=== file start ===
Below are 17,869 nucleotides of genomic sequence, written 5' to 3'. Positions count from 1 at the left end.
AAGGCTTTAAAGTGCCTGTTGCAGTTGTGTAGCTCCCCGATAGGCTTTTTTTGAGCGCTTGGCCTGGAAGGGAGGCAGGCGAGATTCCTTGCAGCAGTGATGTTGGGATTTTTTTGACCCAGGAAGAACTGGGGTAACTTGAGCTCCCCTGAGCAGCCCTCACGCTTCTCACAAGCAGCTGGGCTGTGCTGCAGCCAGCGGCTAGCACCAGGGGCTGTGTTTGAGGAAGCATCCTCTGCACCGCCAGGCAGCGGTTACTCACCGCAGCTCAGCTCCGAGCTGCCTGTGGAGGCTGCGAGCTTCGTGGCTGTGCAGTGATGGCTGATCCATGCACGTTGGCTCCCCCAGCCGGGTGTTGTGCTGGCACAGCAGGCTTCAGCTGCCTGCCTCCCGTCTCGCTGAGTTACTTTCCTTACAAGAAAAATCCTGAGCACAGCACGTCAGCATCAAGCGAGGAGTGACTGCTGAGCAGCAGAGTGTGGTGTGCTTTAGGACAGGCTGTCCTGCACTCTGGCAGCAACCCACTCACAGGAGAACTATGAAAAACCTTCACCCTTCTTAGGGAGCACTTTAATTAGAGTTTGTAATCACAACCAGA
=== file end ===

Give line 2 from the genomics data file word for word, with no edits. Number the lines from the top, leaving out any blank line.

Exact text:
AAGGCTTTAAAGTGCCTGTTGCAGTTGTGTAGCTCCCCGATAGGCTTTTTTTGAGCGCTTGGCCTGGAAGGGAGGCAGGCGAGATTCCTTGCAGCAGTGATGTTGGGATTTTTTTGACCCAGGAAGAACTGGGGTAACTTGAGCTCCCCTGAGCAGCCCTCACGCTTCTCACAAGCAGCTGGGCTGTGCTGCAGCCAGCGGCTAGCACCAGGGGCTGTGTTTGAGGAAGCATCCTCTGCACCGCCAGGCAGCGGTTACTCACCGCAGCTCAGCTCCGAGCTGCCTGTGGAGGCTGCGAGCTTCGTGGCTGTGCAGTGATGGCTGATCCATGCACGTTGGCTCCCCCAGCCGGGTGTTGTGCTGGCACAGCAGGCTTCAGCTGCCTGCCTCCCGTCTCGCTGAGTTACTTTCCTTACAAGAAAAATCCTGAGCACAGCACGTCAGCATCAAGCGAGGAGTGACTGCTGAGCAGCAGAGTGTGGTGTGCTTTAGGACAGGCTGTCCTGCACTCTGGCAGCAACCCACTCACAGGAGAACTATGAAAAACCTTCACCCTTCTTAGGGAGCACTTTAATTAGAGTTTGTAATCACAACCAGA